Alex: No, he was good. I loved the bit of Fury’s phone ringing and him asking him, “Are you going to get that?” Later on, in the cemetery where they’re talking, and he says, “I’ve got to hang around for a bit,” and then he gives a speech at the United Nations, all fun stuff. Again, I was just joking about this, but this is honestly a world that I would be interested to see what happens next in, if they continue to follow it and how it continues to fall apart.
Justin: Yeah, because we have the reveal at the end. You got a Captain America. You got a Captain Marvel. This is a captain’s planet?
Pete: A [crosstalk 00:17:34] planet?
Justin: It’s a captain’s planet. We’ll see Loki being a power player here. I do think this could be a fun universe to live in, to your point, Alex.
Alex: Even though I was going to bat for the fact that this is an episode that really changes everything, it still follows the structure of the Phase one movies. It goes straight through them. It does drive down that idea that from the Fury’s Big Week comic, that it all takes place in a week, all of this, all of these movies leading up to Avengers to the point where the final part of this episode is Loki invading earth, just like he does in Avengers, except this time, of course, he’s successful. There’s one last little thing that really struck me that I feel you never really get in the movies, is the scale of the Asgardian Army. Do you feel that was accurate to the movies or did they just play it up a lot so that it worked here?
Justin: To me this felt like a whole different army situation. It was a change. Loki, I expected to come by himself and mess stuff up. Instead, he just brought the gang.
Alex: Any other final notes on the episode that you wanted to call out? Justin? Any other moments?
Justin: I love the horror nature of it. It makes me think that maybe we’ll get into some more genre-y things on the less specific What If episodes we have going forward. I think this pushed the series in a whole nother area. So I’m hoping we can jump around into more stuff, more parts of the universe, more premise-based what ifs. And not just, what if this person was in this place? Stuff like, what if the Avengers happened on Chatauri? Or whatever. We could get into weirder places.
Alex: Oh, that’s a good one. Well, let’s go to the vision board then and look forward to what we want to see potentially coming out of this episode or down the road. To that point, Justin, we know they’re doing Marvel Zombies, which feels like this is going to be Pete’s least favorite episode, if you’re not going to like dark things.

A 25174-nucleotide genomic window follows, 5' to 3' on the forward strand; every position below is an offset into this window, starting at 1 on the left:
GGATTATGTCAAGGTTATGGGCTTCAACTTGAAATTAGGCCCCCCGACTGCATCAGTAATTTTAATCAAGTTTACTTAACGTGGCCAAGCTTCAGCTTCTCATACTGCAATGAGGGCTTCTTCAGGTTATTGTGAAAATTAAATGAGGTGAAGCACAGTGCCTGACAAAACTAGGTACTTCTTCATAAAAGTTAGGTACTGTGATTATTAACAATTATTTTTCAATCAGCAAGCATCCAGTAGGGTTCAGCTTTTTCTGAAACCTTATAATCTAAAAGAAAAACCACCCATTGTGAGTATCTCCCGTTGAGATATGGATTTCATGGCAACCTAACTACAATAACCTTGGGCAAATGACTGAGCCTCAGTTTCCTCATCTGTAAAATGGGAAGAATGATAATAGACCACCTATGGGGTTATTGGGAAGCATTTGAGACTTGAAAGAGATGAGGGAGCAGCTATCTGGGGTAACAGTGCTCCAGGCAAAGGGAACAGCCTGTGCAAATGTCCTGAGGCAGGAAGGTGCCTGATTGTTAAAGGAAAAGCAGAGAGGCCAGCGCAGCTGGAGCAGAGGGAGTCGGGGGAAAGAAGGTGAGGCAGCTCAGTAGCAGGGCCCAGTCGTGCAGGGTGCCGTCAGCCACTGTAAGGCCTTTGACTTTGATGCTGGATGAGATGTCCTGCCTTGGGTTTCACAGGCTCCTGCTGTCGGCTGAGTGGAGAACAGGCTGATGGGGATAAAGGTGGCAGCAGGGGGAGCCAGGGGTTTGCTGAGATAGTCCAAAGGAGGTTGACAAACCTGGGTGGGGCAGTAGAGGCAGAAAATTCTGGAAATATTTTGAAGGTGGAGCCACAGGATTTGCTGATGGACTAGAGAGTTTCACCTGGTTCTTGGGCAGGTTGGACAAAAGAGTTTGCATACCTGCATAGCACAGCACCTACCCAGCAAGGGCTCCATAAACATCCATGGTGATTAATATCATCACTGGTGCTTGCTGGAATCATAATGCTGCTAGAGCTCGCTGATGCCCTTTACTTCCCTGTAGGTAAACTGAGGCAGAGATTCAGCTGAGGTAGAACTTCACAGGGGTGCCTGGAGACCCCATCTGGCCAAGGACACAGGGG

Justin: Pete, would you be looking forward to that? I think that’s such a fun… I can’t wait to see if they’re just going to take the comic and really put it on screen or they’re going to get even more creative with it.
Pete: Well, that will be interesting to see what kind of choices they make with a comic versus this, but-
Justin: Which characters will they focus on?
Pete: Marvel Zombies is fun. Or, at least, the one I read was fun.
Alex: You sound so defeated right now.
Pete: I am.
Justin: This is a vision board. This is a hopeful look forward.
Pete: I guess, looking forward, I hope they say, “Okay, we did that episode. We’ll never do that again. And we can try other ideas.”
Alex: Well, the other one that I’ll call out, as we’re talking about darker episodes of the show, I don’t really know anything about the plot here, but apparently the Dr. Strange one that’s coming up, which I believe maybe is the sixth episode or something like that, I’m not 100% sure. Apparently everybody involved called it out as the darkest, saddest episode of the entire run. There’s some little change with Dr. Strange. I have no idea what it is. But some little change with Dr. Strange that potentially ends up with him fighting himself for some sort of control of the multiverse. It may actually lead into a multiverse of badness in some way. But I’m very interested to see what happens to that one.
Alex: And to your point, Justin, I want to see them push it emotionally. Yes, the first two were really hopeful and really fun. I think we can come back to that and have other fun episodes. But like you’re saying, let’s play different modes. Let’s have one that just drills into the character of Dr. Strange and makes-
Justin: Instead of Dr. Strange, he could be Dr. Normal.
Alex: Oh, yeah.
Pete: [crosstalk 00:21:32] Just doctor?
Justin: It’s like the bleak appointments of a podiatrist in downtown-
Alex: He hurts his hands and can’t do surgery anymore and he never gets magic. He just has a bad life. What if Dr. Strange’s life was bad?
Justin: That’s basically what the premise is of What If, in general?
Pete: Well, there you go. What if this was bad? I don’t know. What if the Avengers were Chatauri or something?
Justin: Well, Mr. Zalben, we’ve heard your pitch and thanks. That’s really good. We’ll call you if we need a writer for this new series.
Alex: Thank you. I’ll be looking forward to your call, Justin Tyler, Editor of Marvel Comics. All right, I think that’s a good place to wrap this up. If you’d like to support our podcast, patreon.com/comicbookclub. Also, we do a live show every Tuesday night at 7:00 PM to Crowdcast and YouTube. Come hang out. We would love to chat with you about What If. ITunes, Android, Spotify, Stitcher, or the app of your choice to subscribe, listen and follow the show at MarvelVisionPod. On Twitter, Instagram and Facebook, comicbookclub.com for this podcast and many more. Until next time, stay marvelous.
Justin: What If! How If! Who, what, where, when, why, with!